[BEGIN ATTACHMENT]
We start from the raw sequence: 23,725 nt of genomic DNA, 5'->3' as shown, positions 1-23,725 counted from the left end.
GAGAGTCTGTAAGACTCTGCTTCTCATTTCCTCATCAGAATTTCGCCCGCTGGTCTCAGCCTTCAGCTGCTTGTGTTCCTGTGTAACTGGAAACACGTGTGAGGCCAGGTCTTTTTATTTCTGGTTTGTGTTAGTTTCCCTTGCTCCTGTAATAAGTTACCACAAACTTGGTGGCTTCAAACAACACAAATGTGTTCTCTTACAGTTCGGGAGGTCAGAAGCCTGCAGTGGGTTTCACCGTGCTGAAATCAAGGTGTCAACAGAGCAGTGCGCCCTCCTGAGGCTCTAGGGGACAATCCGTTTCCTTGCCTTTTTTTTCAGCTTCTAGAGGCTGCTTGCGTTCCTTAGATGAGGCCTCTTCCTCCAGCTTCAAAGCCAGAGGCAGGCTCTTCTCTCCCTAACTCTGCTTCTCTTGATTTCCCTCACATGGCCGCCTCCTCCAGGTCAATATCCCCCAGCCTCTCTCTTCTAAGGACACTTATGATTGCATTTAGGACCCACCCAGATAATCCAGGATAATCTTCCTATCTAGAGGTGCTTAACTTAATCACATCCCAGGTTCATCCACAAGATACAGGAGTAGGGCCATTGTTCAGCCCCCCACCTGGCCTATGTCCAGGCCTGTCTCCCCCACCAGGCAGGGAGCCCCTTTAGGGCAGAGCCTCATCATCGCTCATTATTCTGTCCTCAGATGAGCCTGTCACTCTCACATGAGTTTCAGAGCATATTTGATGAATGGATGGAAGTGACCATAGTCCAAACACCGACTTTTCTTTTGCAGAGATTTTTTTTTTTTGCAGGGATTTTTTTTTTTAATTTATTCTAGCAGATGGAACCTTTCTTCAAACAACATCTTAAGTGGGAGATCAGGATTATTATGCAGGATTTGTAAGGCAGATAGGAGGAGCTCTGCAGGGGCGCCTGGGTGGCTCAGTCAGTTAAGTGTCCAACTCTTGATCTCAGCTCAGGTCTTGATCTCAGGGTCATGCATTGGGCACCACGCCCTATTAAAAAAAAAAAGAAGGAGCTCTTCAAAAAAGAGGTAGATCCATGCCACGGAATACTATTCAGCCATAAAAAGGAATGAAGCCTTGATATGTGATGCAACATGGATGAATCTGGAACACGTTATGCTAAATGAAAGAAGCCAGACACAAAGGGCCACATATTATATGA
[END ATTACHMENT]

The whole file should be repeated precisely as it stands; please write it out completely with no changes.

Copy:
We start from the raw sequence: 23,725 nt of genomic DNA, 5'->3' as shown, positions 1-23,725 counted from the left end.
GAGAGTCTGTAAGACTCTGCTTCTCATTTCCTCATCAGAATTTCGCCCGCTGGTCTCAGCCTTCAGCTGCTTGTGTTCCTGTGTAACTGGAAACACGTGTGAGGCCAGGTCTTTTTATTTCTGGTTTGTGTTAGTTTCCCTTGCTCCTGTAATAAGTTACCACAAACTTGGTGGCTTCAAACAACACAAATGTGTTCTCTTACAGTTCGGGAGGTCAGAAGCCTGCAGTGGGTTTCACCGTGCTGAAATCAAGGTGTCAACAGAGCAGTGCGCCCTCCTGAGGCTCTAGGGGACAATCCGTTTCCTTGCCTTTTTTTTCAGCTTCTAGAGGCTGCTTGCGTTCCTTAGATGAGGCCTCTTCCTCCAGCTTCAAAGCCAGAGGCAGGCTCTTCTCTCCCTAACTCTGCTTCTCTTGATTTCCCTCACATGGCCGCCTCCTCCAGGTCAATATCCCCCAGCCTCTCTCTTCTAAGGACACTTATGATTGCATTTAGGACCCACCCAGATAATCCAGGATAATCTTCCTATCTAGAGGTGCTTAACTTAATCACATCCCAGGTTCATCCACAAGATACAGGAGTAGGGCCATTGTTCAGCCCCCCACCTGGCCTATGTCCAGGCCTGTCTCCCCCACCAGGCAGGGAGCCCCTTTAGGGCAGAGCCTCATCATCGCTCATTATTCTGTCCTCAGATGAGCCTGTCACTCTCACATGAGTTTCAGAGCATATTTGATGAATGGATGGAAGTGACCATAGTCCAAACACCGACTTTTCTTTTGCAGAGATTTTTTTTTTTTGCAGGGATTTTTTTTTTTAATTTATTCTAGCAGATGGAACCTTTCTTCAAACAACATCTTAAGTGGGAGATCAGGATTATTATGCAGGATTTGTAAGGCAGATAGGAGGAGCTCTGCAGGGGCGCCTGGGTGGCTCAGTCAGTTAAGTGTCCAACTCTTGATCTCAGCTCAGGTCTTGATCTCAGGGTCATGCATTGGGCACCACGCCCTATTAAAAAAAAAAAGAAGGAGCTCTTCAAAAAAGAGGTAGATCCATGCCACGGAATACTATTCAGCCATAAAAAGGAATGAAGCCTTGATATGTGATGCAACATGGATGAATCTGGAACACGTTATGCTAAATGAAAGAAGCCAGACACAAAGGGCCACATATTATATGA